As a concession, though, I’ll at least return the movies in Georgetown. That and a buck will get you a buck’s worth of Pepsi. But it won’t buy a new fire truck, put more cops on the street, or help fund a curbside recycling program.

But, hey, whatever helps you sleep at night.


I’ve been remiss in my blogging for the past several months, and am overdue for a “major change in my life” post. And until I do that, I can’t really feel as though I’ve closed one chapter and begun another.

It’s perhaps the only obsessive-compulsive aspect of my life.

About three weeks ago I ended my career in journalism (or did I?) to begin a career at the Kentucky Commission on the Deaf and Hard of Hearing. Prior to leaving the Georgetown News-Graphic, I had a conversation with good friend Byron Brewer, former News-Graphic managing editor. Byron also made the transition from journalist to state worker, and I asked him if I needed to pace myself in my new position. “No,” he said. “You need to slow yourself.”

Still, three weeks into the new gig, I can’t help but miss the old profession. I miss the people I worked with and the folks I talked with each week. I don’t miss going out to wrecks in the worst of weather, risking my ass on an icy road in order to illustrate to other fools why they shouldn’t risk their respective asses on that same road. I don’t miss politicos behind the curtain calling with tips and then telling me that what they told me is off-the-record. I don’t miss my butt going numb in the peanut gallery at court enduring two hours of “I didn’t do it,” in order to get an update on the case I really care about. I’m not going to miss the crazed Birther who took away 12 minutes of my life trying to convince me that Barack Obama was not born in the United States and that he was, in fact, born to Sarek of Vulcan and Elizabeth Taylor. Who knew? Anyhow, that’s a dozen minutes I’m never going to get back, so thanks a lot.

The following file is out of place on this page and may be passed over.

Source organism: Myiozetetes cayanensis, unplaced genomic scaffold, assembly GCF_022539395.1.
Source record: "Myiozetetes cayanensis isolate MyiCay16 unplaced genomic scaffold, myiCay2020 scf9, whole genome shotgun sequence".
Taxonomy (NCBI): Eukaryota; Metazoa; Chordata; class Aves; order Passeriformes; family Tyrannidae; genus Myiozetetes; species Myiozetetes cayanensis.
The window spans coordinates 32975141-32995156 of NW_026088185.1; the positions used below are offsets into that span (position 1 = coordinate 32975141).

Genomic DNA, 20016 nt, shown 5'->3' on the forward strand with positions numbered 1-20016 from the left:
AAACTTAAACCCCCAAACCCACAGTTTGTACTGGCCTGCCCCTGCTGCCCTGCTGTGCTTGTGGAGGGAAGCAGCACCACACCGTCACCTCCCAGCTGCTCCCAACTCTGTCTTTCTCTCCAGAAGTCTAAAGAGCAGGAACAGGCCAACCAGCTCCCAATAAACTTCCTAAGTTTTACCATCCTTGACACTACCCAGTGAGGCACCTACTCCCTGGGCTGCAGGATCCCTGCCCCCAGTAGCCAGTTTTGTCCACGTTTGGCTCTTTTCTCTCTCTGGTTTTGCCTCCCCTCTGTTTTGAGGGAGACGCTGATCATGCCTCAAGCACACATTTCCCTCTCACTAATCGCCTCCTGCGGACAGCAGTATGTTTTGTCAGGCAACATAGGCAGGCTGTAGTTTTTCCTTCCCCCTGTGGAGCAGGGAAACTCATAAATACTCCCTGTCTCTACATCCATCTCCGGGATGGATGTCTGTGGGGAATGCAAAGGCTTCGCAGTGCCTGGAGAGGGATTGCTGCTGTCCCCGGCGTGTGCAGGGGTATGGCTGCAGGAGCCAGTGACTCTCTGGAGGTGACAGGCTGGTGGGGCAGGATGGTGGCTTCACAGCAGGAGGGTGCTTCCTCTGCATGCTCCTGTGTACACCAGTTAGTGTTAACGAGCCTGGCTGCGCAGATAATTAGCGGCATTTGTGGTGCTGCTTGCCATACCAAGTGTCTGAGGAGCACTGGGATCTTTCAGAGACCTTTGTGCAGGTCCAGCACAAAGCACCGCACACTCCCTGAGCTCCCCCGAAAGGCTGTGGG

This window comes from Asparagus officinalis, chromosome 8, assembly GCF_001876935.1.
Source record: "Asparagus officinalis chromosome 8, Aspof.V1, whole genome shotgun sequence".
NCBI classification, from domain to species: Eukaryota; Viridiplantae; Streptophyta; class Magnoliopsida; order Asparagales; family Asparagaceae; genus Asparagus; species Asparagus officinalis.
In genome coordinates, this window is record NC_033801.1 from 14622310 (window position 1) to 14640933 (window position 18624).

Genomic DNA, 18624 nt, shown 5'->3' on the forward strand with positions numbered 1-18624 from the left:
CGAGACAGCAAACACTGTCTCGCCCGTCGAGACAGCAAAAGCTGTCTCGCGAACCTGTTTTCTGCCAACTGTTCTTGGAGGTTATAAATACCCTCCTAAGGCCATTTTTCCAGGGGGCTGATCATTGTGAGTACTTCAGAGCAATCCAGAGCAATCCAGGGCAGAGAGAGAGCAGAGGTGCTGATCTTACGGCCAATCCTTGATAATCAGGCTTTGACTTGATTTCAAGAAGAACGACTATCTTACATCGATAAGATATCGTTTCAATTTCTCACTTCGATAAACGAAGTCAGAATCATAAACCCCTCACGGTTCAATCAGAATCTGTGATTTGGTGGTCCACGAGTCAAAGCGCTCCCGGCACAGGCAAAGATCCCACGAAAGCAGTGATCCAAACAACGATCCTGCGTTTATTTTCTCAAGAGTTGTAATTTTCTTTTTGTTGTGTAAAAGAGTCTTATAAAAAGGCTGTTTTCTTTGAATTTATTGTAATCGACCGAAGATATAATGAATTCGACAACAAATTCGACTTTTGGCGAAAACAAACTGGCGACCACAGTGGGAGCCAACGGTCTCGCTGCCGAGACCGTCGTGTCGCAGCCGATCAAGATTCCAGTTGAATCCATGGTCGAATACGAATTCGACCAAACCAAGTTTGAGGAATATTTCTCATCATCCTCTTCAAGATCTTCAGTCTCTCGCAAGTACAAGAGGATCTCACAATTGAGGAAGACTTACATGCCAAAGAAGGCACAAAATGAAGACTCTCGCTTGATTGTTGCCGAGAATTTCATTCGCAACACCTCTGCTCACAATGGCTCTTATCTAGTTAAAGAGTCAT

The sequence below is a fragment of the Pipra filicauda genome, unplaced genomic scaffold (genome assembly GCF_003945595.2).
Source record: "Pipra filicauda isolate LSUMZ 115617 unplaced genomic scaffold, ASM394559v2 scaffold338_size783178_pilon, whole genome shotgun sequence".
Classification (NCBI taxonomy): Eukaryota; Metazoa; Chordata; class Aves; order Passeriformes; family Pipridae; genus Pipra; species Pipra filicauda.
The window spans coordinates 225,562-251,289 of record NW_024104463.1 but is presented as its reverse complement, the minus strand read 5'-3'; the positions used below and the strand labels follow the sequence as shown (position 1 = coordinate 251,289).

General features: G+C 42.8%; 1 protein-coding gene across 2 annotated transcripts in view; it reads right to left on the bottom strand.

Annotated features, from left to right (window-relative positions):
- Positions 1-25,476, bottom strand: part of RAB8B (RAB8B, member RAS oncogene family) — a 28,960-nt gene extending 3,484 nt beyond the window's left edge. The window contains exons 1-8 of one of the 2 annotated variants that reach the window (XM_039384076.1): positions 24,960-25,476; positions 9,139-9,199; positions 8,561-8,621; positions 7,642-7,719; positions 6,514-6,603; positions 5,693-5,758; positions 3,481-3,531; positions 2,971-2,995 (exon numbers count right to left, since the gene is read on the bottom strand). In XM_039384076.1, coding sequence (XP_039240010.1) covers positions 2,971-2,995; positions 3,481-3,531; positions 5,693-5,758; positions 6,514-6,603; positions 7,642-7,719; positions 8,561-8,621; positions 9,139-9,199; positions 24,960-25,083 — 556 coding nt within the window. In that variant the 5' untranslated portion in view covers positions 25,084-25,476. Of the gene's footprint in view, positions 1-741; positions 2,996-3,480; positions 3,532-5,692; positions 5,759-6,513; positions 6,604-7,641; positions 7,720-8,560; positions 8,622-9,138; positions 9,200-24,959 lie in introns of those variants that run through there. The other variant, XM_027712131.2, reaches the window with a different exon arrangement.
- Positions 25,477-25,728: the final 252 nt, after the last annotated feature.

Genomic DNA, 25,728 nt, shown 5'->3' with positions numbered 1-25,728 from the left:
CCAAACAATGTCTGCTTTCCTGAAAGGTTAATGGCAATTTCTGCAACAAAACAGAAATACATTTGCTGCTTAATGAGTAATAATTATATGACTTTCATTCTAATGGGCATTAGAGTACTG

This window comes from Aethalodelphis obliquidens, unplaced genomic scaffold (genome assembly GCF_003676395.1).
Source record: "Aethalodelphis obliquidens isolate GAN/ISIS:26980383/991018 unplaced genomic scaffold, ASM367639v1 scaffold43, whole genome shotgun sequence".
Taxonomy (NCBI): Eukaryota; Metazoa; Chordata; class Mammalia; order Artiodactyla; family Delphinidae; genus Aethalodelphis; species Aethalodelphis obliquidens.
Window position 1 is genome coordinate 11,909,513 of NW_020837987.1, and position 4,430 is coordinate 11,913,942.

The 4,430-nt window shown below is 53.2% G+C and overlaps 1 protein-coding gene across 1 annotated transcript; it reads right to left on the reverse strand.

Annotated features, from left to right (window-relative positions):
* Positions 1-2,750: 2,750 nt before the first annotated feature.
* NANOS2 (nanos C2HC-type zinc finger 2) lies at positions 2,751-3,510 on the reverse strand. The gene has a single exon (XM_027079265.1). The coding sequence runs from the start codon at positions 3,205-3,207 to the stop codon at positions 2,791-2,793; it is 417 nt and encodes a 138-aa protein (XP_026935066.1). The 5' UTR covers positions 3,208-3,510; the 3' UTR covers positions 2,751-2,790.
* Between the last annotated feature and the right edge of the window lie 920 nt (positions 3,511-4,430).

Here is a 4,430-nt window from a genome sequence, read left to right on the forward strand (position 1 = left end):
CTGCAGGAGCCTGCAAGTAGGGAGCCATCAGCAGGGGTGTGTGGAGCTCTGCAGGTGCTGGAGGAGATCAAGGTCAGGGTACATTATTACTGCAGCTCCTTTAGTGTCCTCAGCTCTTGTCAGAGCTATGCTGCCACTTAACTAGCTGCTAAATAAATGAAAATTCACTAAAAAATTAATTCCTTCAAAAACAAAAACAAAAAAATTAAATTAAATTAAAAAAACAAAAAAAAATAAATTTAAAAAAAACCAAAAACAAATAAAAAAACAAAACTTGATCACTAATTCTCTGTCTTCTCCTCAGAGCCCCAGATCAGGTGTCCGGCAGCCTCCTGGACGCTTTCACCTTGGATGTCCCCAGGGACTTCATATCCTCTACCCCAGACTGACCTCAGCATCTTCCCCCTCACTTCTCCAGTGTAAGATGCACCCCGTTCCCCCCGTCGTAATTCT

Off-the-record has always bothered me anyway. Here’s Tom’s little piece of trivia for today (whatever day you read this): There’s no such thing as off-the-record. One day I’m going to write a book about all the things told to me off-the-record, and there’s not a shyster in the world that can do anything about it.

But before I do that, I’m going to do an open records request for all text messages sent by Georgetown City Council members during city council meetings. I’m no lawyer, but I think even most strict interpretation of the Commonwealth’s open meetings laws will stand behind me.

My one regret in 15 years as a journalist, though, is that I never rose to prominence enough to merit being put on a mafia payroll.

Although I write all this out of conceit, I don’t want to be missed. Some reporters suffer from the delusion that they are irreplaceable or that their voice is unique. In my case, not only was I replaceable, but I was replaced by a better, more experienced version of me. That’s a win for the paper.

If you do miss me, thank you. If not, I’m not going to beg you. The work, and not the accolades, was the reward, every day.

Coming soon: Less than a month into his tenure as a state employee, how is Tom taking the transition? Has his head come close to exploding as he tries to reconcile the idea of ending his work day at 4:30? How many inches does his butt rise out of his office chair whenever he hears a siren outside? And the capital of Nebraska is Lincoln!